Updated: Nov 5, 2020
My Aunty Mona never planned to be a lion tamer. An accident forced the choice on her after she had won the 220 m hurdles.
She was preparing to be a teacher and a champion runner. The tragedy changed all her plans.
She was modest and did not flaunt her attractiveness, but all agreed, she was one of the most beautiful young ladies in Springs. Her friends loved her for her sense of humor, her discerning stylishness in clothes and her fun loving personality.
The day before the fateful race Mona, in a black satin gown, her arms resting lightly on her partner's shoulder, danced the whole night long. She was celebrating the culmination of 3 years of study to be a teacher. A bright future lay ahead for her.
She had never run as well as she ran on the day of the disaster. Her fists clenched, elbows moving backward and forward like pistons of a high powered motor, her strong legs, a blur of power and speed.
What a girl, nobody had ever seen such a spectacular feat. At the rate she was going she would have a place in the SA Olympic team in London the following year.
Friends and admirers gathered around her.
She was sweating profusely. They wrapped her in a shawl and carried her off to cheer her victory.
On looking back to that day her family agreed, the icy waters of the swimming pool they all jumped into was the cause of the illness.
The shock of her hot body meeting the ice water was too extreme to bear. Her nervous system crashed.
Mona sensed her hand growing stiff. Was the episode a cramp, she asked herself. A terrible pain shot through her arm, she was overcome with weakness and was happy to reach home.
This was no ordinary stiffness. A doctor was called and he sent her to the hospital. She was diagnosed with rheumatoid arthritis. The illness causes the joints, usually in the hand, to freeze up, accompanied by constant, excruciating agony.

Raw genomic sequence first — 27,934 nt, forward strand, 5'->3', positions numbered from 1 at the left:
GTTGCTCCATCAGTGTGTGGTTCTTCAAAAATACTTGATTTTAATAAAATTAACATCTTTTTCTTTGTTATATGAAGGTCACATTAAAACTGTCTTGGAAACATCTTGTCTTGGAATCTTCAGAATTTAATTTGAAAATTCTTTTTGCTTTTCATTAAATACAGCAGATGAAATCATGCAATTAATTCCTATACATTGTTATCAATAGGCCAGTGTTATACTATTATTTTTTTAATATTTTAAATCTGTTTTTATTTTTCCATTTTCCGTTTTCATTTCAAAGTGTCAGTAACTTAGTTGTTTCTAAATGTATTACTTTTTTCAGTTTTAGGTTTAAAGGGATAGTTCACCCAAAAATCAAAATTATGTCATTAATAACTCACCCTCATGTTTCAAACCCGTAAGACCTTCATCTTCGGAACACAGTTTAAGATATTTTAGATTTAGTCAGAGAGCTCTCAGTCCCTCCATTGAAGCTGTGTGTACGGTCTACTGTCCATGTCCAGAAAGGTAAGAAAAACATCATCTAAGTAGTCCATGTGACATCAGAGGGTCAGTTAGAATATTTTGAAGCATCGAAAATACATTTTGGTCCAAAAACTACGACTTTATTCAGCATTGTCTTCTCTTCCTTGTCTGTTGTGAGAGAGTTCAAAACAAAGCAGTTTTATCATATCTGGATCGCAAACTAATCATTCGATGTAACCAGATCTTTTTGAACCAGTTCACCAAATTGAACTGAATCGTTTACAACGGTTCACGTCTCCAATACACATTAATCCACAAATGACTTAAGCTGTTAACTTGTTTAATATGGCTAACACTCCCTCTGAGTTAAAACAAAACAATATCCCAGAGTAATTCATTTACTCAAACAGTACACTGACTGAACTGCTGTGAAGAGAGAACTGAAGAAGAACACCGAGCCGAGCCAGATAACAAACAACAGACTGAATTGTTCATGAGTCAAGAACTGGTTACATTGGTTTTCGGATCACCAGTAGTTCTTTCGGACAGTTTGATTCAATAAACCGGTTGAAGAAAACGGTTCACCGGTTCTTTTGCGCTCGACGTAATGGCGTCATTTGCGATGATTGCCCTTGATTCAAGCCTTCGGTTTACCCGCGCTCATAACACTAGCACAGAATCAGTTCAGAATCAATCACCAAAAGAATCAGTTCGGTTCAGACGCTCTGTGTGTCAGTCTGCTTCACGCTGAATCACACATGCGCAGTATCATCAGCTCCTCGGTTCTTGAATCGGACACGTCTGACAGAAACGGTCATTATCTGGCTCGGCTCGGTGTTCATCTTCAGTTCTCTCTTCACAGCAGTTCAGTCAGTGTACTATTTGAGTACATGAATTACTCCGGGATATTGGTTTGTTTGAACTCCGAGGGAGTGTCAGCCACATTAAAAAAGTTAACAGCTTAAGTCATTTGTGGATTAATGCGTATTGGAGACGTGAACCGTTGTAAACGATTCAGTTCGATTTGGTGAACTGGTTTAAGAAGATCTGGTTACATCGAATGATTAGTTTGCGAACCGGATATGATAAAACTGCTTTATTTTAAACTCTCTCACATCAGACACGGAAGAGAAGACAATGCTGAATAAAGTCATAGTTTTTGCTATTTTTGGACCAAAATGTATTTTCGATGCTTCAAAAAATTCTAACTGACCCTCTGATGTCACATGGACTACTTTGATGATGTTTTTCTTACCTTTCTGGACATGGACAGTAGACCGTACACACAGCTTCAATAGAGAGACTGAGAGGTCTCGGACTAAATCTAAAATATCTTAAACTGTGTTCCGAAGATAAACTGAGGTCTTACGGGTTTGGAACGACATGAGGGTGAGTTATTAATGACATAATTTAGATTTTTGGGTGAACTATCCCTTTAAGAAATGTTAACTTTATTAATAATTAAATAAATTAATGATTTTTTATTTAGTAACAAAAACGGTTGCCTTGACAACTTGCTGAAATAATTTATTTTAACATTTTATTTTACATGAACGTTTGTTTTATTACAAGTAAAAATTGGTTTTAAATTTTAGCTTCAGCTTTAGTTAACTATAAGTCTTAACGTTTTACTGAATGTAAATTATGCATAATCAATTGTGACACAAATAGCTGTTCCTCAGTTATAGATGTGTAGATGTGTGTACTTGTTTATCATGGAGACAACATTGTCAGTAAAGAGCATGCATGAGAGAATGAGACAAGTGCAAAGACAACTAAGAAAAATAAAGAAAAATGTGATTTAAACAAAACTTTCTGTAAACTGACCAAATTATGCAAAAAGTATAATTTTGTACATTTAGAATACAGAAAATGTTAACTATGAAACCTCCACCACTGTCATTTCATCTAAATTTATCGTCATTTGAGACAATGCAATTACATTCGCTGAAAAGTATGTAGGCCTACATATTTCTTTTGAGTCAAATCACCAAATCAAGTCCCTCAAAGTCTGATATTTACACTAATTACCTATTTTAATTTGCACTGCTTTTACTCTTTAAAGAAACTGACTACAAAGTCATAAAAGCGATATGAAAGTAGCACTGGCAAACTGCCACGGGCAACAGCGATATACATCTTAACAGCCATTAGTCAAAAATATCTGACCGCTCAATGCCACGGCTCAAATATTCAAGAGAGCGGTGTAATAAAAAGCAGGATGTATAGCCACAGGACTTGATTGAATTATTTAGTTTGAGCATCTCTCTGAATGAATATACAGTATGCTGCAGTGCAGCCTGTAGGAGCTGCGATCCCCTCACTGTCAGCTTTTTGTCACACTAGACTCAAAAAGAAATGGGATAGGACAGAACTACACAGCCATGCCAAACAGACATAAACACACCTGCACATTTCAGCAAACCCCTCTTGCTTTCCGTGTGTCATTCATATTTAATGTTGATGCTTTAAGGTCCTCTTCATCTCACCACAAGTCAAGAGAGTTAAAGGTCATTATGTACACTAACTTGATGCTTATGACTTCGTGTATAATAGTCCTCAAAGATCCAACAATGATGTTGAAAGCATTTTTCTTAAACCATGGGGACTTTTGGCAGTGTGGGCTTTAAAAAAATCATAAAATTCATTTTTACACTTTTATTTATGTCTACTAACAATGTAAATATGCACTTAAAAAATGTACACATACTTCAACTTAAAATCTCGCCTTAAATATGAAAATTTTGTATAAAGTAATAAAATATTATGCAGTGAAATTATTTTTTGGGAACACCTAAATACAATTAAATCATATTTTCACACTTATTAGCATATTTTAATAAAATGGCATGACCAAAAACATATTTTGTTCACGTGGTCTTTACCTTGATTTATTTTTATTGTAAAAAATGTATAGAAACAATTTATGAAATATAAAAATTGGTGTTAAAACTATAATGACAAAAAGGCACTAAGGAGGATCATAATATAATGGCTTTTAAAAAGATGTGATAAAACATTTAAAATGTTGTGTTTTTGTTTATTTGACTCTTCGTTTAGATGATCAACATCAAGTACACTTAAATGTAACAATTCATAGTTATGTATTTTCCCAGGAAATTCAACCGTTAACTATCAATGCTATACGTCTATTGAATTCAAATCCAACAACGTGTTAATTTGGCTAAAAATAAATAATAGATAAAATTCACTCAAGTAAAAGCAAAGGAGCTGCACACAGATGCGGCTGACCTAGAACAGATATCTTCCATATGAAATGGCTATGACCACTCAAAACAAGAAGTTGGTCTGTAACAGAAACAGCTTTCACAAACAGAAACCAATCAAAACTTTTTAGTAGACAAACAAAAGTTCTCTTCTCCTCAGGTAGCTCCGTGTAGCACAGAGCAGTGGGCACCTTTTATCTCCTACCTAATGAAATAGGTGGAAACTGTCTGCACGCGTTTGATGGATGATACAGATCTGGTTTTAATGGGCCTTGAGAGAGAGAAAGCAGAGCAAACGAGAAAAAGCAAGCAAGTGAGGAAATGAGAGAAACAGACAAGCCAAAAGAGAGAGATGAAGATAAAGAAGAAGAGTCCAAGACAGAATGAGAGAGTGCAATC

Nothing would take away the torment. She grimaced, not accustomed to being miserable, she took her suffering with forbearance. Days and weeks went by and it became clear, she would never be able to use her hand again. Her fingers were bunched up in a half clenched fist, like a claw, stiff and immovable.
From being a star athlete Mona, in a moment, had become an invalid. A tragedy for her and for the family.
With the tenacity she had inherited from her mother, Rachel, the brave woman continued her life. She was not going to allow this setback to get her down.
She would never speak of her pain, but secretly called the torment the lion and herself the lion tamer.
Daily, throughout the rest of her life, she faced the ravenous beast. She was the star performer in her secret animal taming act, turning the vicious animal into a docile creature anew each day. Only she witnessed the heroic scene.
She only showed us nephews and nieces puzzles, wise words, patience and taught us to love learning about new things. We were blissfully oblivious to her suffering.
Aunty Mona had spent a lifetime subduing the lion; without respite. The moment she dropped her guard he would bite.
She completed her studies to become a teacher, as her sister Anne had done before her.
She never married, but would travel from Springs to Krugersdorp to visit her sisters Hetty and Lily and their offspring. She had a permanent place at aunty Lily's home, where she would arrive almost every weekend, with stories, coloring books, crayons and all sorts of ideas for teaching us new things.
My fondest memory are the letters I wrote when she was on a tour of England. I cherish the postcard with the picture of the Grenadier Guards, in front of Buckingham Palace.
Any Sunday she didn't come to Krugersdorp, they would go to Springs, where she lived.
A Chinese doctor, Liang who gave her injections from time to time alleviated the pain
My thanks to cousin Solomon for the information on which this story is based.